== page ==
9. We are taking measures in our office to reduce the risk of transmission while still remaining open to serve our patients and their families needs. These changes include: 1. Keeping social distance in the lobby by providing 3 ft. distance between seats, and patients. 2. Continue our pre-existing protocol to wipe down and disinfect equipment and tables between patient visits 3. Exercising proper hygiene recommendations such as hand washing, hand sanitizer and face masks as needed for employees and patients. 4. Each patient will be treated in one room for the entire duration of treatment, minimizing room transfers and close proximity to others. 5. Using online booking as well as phone booking for those who want to minimize time at the front desk.
10. Here's what you can do 1. wash your hands often with soap and water for at least 20 seconds 2. avoid touching your eyes, nose or mouth. 3. cover your mouth and nose when you cough or sneeze 4. clean and disinfect objects and surfaces 5. avoid close contact with people who are sick 6. Stay home if you are experiencing symptoms, especially if you have a fever
1. There are no known treatments for COVID-19 however we do know it is a virus and it behave similar to other viruses we have encountered. It is best to boost your immune system in prevention rather than waiting until you get sick. 2. At our offices we are offering the IV Myers Cocktail. It is available by appointment only for patients who need immune boosting. Most of our team has already had IV Myers Cocktail. The Myer's Cocktail is high in b vitamins, vitamin c, magnesium and calcium. Many of these vitamins are known to upregulate T lymphocytes and natural killer cells which are responsible for tagging and attacking pathogens like viruses. 3. Viruses hate humid air, which is one reason they disappear when the weather warms up. You could use a humidifier or take a hot shower for now though. 4. Drink plenty of liquids mainly water, because adequate hydration is critical for your immune system function and the balance of your electrolytes. 5. Get 7 hours of sleep every night. 6. Minimize stress because stress just weakens your immune system. stress puts us in survival mode, and fighting off an infection is the last thing your body prioritizes when it's in fight or flight mode. 7. Get out into the fresh air and walk. I'm getting sunshine outside every afternoon, “or whenever the sun comes out”. 8. I'm getting adjusted once a week, to keep my immune system firing on all cylinders. There are studies supporting this. 9. Avoid things that weaken your immune systems such as smoking, alcohol, sugar and unhealthy food. 10. Eat fresh food, drink water and take plenty of vitamins. If you don't have any of those vitamins in stock, you may just consider doubling up your multivitamin for now. Vitamins that help improve immune function include Vitamin D, A, C, B and E. Just be sure to check with your provider before increasing doses of vitamins. 11. If you are a high-risk person, getting a pulse oximeter to see if your oxygen levels drop below the 90% range, might be a good idea. You can purchase one of these fairly economically, and I'm assuming people have put a run on these like toilet paper and water right now.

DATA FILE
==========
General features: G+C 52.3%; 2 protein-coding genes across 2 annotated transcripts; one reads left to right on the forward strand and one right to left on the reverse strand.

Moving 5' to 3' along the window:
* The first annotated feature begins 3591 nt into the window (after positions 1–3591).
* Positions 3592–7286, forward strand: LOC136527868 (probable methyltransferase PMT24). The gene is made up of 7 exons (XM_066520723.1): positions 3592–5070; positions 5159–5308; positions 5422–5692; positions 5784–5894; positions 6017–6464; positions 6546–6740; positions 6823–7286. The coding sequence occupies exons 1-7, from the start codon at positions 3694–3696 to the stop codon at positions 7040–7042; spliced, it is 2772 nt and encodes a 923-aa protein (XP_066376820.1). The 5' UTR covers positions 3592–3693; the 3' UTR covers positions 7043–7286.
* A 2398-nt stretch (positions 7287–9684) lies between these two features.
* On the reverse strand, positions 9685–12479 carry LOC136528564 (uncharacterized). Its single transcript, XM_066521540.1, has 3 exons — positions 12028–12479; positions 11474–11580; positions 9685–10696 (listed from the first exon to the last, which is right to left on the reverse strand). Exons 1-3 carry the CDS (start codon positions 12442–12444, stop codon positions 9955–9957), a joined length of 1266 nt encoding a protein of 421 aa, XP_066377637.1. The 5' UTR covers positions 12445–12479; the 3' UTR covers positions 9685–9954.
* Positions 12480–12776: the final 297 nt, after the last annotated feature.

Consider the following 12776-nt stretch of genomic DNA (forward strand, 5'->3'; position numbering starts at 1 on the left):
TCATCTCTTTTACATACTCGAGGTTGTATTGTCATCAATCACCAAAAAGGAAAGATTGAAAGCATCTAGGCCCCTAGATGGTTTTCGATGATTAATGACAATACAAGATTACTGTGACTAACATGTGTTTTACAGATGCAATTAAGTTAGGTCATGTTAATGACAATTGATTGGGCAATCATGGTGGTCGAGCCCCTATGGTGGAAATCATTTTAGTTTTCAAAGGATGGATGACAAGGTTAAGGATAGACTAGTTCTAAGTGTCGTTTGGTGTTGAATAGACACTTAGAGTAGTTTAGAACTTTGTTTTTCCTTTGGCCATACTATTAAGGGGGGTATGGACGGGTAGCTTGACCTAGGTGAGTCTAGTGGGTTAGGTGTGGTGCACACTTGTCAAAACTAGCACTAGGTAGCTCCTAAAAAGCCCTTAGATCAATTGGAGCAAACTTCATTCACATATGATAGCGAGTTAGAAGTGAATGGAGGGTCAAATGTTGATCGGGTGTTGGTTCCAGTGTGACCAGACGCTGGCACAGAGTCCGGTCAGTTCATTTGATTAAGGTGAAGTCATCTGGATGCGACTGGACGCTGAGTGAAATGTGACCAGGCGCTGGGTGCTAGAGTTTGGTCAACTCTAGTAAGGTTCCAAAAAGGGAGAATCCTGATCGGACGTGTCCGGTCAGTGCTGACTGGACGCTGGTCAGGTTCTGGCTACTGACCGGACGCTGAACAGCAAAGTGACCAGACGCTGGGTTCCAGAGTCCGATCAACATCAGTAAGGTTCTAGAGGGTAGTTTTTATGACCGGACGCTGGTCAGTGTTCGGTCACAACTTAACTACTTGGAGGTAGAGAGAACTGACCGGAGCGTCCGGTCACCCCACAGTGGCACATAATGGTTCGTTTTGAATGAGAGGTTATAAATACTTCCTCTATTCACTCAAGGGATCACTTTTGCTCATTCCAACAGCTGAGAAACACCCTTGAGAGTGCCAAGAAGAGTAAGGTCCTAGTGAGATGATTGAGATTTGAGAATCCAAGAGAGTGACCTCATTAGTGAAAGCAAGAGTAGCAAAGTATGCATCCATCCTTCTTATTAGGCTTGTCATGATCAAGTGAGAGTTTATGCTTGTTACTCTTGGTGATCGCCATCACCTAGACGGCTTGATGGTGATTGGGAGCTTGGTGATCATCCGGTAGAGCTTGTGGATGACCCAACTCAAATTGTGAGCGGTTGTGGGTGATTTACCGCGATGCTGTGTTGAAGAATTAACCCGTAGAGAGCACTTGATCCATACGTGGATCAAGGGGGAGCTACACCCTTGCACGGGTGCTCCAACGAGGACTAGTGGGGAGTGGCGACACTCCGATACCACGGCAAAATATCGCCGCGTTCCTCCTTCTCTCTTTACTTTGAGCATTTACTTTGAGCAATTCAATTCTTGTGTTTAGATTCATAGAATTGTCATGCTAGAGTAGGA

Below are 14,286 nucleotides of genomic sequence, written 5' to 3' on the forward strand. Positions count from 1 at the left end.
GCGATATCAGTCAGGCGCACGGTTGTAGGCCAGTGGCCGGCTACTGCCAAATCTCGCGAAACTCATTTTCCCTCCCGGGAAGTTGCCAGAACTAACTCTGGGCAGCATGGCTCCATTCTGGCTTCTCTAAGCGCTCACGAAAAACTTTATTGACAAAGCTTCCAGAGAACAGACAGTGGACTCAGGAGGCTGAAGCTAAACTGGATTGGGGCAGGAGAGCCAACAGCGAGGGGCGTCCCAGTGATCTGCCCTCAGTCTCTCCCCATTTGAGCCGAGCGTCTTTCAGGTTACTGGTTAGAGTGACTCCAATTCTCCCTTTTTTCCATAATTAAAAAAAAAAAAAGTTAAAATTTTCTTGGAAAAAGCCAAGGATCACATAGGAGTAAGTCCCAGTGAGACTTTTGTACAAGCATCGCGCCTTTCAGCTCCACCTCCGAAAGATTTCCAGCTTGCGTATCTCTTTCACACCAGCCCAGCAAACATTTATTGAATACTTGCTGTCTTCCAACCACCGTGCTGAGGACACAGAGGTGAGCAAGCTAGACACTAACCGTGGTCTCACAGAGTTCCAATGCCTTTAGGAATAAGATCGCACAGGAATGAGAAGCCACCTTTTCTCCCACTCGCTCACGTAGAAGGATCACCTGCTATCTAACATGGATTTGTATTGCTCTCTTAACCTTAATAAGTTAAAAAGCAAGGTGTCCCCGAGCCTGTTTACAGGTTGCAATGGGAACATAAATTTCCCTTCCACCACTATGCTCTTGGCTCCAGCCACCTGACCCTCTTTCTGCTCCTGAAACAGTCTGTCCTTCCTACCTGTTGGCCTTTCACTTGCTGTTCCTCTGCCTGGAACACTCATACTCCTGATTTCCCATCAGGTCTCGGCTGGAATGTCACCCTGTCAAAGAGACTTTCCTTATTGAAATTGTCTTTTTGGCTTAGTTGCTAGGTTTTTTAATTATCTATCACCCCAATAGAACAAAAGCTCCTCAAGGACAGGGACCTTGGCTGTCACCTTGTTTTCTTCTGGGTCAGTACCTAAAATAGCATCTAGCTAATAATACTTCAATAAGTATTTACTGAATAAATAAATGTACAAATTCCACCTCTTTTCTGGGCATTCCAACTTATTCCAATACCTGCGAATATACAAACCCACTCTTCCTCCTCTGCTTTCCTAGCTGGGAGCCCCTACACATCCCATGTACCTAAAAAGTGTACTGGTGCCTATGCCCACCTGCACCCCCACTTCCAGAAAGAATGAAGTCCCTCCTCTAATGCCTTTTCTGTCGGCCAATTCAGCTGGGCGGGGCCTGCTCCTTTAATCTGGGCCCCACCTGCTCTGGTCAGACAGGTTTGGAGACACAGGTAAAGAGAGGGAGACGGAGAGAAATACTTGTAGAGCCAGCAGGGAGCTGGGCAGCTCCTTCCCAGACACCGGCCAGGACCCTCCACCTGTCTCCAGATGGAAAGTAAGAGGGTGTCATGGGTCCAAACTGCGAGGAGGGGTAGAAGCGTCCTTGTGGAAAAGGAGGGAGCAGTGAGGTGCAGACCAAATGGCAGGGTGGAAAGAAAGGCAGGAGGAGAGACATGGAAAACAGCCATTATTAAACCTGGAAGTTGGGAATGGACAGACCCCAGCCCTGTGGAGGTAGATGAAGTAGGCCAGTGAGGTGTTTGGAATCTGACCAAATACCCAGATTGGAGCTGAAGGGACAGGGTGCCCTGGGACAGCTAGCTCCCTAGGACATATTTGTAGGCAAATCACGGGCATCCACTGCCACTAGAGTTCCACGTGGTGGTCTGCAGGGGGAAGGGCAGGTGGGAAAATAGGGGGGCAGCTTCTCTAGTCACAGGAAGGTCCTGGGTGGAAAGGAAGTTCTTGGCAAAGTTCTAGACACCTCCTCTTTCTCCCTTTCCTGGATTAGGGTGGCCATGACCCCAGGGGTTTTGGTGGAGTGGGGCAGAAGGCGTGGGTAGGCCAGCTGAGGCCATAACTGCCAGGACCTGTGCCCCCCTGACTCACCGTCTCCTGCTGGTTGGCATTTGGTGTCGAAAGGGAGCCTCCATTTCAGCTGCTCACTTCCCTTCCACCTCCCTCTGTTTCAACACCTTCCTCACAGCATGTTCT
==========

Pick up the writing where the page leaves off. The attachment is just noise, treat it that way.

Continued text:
I haven't lived through many times like this before, and I'm sure social media and 24/7 news have exacerbated the situation, but we are in uncharted territory. It can be very frightening right now and we want you to know we're here to be of service to you and your families and will continue to provide care as long as it is safe to do so.
In Health, Dr. Mark Gabriel CEO